Recently I’ve spoken to a number of people involved in projects researching those who enlisted for military service in World War 1. As the centenary of WW1 approaches, there seem to be many commemoration projects underway and these projects seem to be running largely in isolation. What other projects are you aware of?
A man – Hilda Rix Nicholas, 1921 AWM ART19613
A few weeks ago I joined in the Mosman Library Buildathon to see what a local council library might get up to in starting up their own digital humanities project. This post reports on the experience of a small team (2 of us! Virginia – a freelance historian, and myself, an information professional) trawling through online databases to ‘see what we could see’.
The five diaries of stretcher bearer and despatch rider W.J.A. “Allan” Allsop at the Mitchell Library, collected in 1919 and now scanned and transcribed, are a fantastic resource. But they’re somewhat hidden within the State Library of NSW website and the viewing experience is not the best. See, for example, the album view and transcript of Item 4 on the SLNSW website. How can we bring the diary contents to life?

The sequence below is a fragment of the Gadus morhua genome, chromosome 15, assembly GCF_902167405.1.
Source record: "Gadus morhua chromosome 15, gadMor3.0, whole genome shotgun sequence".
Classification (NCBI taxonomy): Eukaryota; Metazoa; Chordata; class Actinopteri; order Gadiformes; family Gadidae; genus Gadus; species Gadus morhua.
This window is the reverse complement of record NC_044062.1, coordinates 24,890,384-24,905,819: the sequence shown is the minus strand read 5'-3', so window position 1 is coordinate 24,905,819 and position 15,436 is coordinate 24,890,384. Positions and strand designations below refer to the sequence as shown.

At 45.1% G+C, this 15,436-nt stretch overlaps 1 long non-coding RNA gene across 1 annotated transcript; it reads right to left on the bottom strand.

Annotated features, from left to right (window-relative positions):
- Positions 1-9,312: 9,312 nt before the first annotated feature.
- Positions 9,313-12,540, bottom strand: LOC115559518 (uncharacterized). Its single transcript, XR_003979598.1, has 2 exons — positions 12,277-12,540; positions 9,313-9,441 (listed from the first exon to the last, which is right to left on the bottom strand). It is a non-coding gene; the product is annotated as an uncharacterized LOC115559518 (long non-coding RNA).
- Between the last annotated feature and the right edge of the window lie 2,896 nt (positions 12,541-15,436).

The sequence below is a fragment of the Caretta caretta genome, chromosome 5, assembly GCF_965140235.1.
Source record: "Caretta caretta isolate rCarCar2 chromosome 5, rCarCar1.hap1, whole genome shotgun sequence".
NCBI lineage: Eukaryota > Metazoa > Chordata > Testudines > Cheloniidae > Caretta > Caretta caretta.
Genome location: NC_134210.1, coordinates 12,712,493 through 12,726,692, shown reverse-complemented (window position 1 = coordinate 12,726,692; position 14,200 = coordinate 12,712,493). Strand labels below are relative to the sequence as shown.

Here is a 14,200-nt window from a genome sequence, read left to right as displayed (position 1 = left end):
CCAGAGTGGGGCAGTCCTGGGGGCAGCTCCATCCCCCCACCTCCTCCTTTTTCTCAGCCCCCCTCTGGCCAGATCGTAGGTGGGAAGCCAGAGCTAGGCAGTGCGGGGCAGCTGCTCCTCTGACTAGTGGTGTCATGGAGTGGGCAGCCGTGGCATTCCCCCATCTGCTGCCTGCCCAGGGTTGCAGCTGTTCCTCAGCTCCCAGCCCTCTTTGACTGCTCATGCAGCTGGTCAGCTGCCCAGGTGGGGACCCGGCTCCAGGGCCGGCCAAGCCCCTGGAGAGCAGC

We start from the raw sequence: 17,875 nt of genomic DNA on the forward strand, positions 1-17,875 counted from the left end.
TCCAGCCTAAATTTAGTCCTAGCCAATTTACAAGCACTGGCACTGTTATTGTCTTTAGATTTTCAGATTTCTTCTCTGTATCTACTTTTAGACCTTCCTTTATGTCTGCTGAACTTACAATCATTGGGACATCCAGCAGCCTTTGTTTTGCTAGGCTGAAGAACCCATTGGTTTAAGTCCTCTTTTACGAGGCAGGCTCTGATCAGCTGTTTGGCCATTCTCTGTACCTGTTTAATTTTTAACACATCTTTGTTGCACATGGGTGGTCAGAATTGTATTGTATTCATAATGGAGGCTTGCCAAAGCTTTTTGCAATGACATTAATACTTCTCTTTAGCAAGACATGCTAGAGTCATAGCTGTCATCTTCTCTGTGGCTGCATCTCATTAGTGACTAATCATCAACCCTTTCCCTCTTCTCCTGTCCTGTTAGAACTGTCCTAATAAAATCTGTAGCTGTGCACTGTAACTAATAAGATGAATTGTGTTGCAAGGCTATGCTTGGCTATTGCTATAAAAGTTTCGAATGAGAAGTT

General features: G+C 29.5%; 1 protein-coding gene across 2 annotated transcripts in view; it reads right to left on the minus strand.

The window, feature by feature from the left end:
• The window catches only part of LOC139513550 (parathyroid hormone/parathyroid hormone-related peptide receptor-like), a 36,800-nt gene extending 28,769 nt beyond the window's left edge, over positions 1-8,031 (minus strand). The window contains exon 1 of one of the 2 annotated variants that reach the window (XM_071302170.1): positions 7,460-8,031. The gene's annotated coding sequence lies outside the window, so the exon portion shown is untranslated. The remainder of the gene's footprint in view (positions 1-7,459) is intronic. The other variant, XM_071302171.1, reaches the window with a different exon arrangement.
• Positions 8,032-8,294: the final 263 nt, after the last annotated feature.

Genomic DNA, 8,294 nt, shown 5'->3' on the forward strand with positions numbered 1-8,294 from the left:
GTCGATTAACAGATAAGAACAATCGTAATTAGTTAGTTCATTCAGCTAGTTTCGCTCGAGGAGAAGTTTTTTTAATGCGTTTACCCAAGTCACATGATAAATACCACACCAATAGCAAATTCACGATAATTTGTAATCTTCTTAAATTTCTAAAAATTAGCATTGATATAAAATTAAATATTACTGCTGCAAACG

A Local Studies exhibition in 2009 – Mosman Headliners – revealed some of the great scandals and crimes that lie behind Mosman’s apparent tranquility. One of the most significant came to a positive conclusion thanks in part to the WWI poets.
A Mosman boy of 15 who bluffed his way to fight at Gallipoli, was wounded and repatriated home only to re-enlist under his real name for the Western Front in 1917; a pioneering Australian aviator who saw the future of air travel decades before most, went broke several times doing it, and crashed in the Pacific just as formal recognition and a knighthood was to be his.